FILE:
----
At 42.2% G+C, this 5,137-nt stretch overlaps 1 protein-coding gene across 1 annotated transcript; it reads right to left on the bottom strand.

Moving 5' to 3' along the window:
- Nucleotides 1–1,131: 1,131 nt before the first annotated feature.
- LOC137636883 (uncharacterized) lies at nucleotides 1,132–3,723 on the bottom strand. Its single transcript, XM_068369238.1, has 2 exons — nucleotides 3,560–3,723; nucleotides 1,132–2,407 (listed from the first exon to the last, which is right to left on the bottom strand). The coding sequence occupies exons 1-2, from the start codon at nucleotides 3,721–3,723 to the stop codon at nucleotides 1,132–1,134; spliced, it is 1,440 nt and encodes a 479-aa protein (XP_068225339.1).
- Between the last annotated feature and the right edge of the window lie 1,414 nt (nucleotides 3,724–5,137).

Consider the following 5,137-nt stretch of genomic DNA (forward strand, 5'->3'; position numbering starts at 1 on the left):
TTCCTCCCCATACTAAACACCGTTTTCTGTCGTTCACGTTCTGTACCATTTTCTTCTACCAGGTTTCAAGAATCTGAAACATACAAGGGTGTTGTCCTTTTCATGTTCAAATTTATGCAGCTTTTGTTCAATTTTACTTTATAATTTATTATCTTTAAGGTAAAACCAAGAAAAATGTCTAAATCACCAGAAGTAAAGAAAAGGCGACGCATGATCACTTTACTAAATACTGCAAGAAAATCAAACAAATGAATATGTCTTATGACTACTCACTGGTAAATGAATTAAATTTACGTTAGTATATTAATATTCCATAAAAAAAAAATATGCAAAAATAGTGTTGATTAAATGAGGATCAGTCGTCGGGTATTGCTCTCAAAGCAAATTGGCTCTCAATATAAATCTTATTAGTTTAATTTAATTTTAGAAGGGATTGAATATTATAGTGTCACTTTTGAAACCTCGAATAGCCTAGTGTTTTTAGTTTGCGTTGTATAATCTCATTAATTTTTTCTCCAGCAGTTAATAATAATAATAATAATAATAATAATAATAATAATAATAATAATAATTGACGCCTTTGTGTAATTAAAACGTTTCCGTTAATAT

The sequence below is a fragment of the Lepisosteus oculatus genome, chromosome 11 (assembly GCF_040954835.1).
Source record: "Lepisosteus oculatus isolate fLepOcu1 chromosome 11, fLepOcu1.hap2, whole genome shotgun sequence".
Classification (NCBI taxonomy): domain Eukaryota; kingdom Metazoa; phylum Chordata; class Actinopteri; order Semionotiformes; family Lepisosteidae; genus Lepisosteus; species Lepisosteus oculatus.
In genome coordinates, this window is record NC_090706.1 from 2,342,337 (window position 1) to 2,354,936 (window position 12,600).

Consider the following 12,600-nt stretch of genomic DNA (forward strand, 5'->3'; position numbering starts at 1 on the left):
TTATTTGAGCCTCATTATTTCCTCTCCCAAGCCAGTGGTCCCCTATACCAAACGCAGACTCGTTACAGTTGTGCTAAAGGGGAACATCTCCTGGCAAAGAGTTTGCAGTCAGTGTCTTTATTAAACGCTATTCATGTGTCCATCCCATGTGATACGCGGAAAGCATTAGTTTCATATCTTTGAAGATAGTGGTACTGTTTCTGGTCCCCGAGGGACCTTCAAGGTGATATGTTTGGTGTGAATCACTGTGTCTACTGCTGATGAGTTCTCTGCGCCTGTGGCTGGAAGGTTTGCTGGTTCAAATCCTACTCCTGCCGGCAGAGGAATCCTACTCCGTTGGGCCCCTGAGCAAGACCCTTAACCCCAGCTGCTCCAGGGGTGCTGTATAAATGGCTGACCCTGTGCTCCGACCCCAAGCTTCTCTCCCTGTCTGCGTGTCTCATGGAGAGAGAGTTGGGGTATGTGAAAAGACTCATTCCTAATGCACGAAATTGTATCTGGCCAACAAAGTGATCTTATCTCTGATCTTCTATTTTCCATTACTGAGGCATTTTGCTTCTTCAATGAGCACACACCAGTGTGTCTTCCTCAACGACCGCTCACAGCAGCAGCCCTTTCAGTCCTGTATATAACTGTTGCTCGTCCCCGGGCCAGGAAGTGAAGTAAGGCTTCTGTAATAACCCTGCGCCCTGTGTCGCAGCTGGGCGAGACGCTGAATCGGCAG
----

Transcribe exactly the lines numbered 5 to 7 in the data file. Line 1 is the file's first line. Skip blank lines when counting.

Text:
- Between the last annotated feature and the right edge of the window lie 1,414 nt (nucleotides 3,724–5,137).

Consider the following 5,137-nt stretch of genomic DNA (forward strand, 5'->3'; position numbering starts at 1 on the left):
TTCCTCCCCATACTAAACACCGTTTTCTGTCGTTCACGTTCTGTACCATTTTCTTCTACCAGGTTTCAAGAATCTGAAACATACAAGGGTGTTGTCCTTTTCATGTTCAAATTTATGCAGCTTTTGTTCAATTTTACTTTATAATTTATTATCTTTAAGGTAAAACCAAGAAAAATGTCTAAATCACCAGAAGTAAAGAAAAGGCGACGCATGATCACTTTACTAAATACTGCAAGAAAATCAAACAAATGAATATGTCTTATGACTACTCACTGGTAAATGAATTAAATTTACGTTAGTATATTAATATTCCATAAAAAAAAAATATGCAAAAATAGTGTTGATTAAATGAGGATCAGTCGTCGGGTATTGCTCTCAAAGCAAATTGGCTCTCAATATAAATCTTATTAGTTTAATTTAATTTTAGAAGGGATTGAATATTATAGTGTCACTTTTGAAACCTCGAATAGCCTAGTGTTTTTAGTTTGCGTTGTATAATCTCATTAATTTTTTCTCCAGCAGTTAATAATAATAATAATAATAATAATAATAATAATAATAATAATAATAATTGACGCCTTTGTGTAATTAAAACGTTTCCGTTAATAT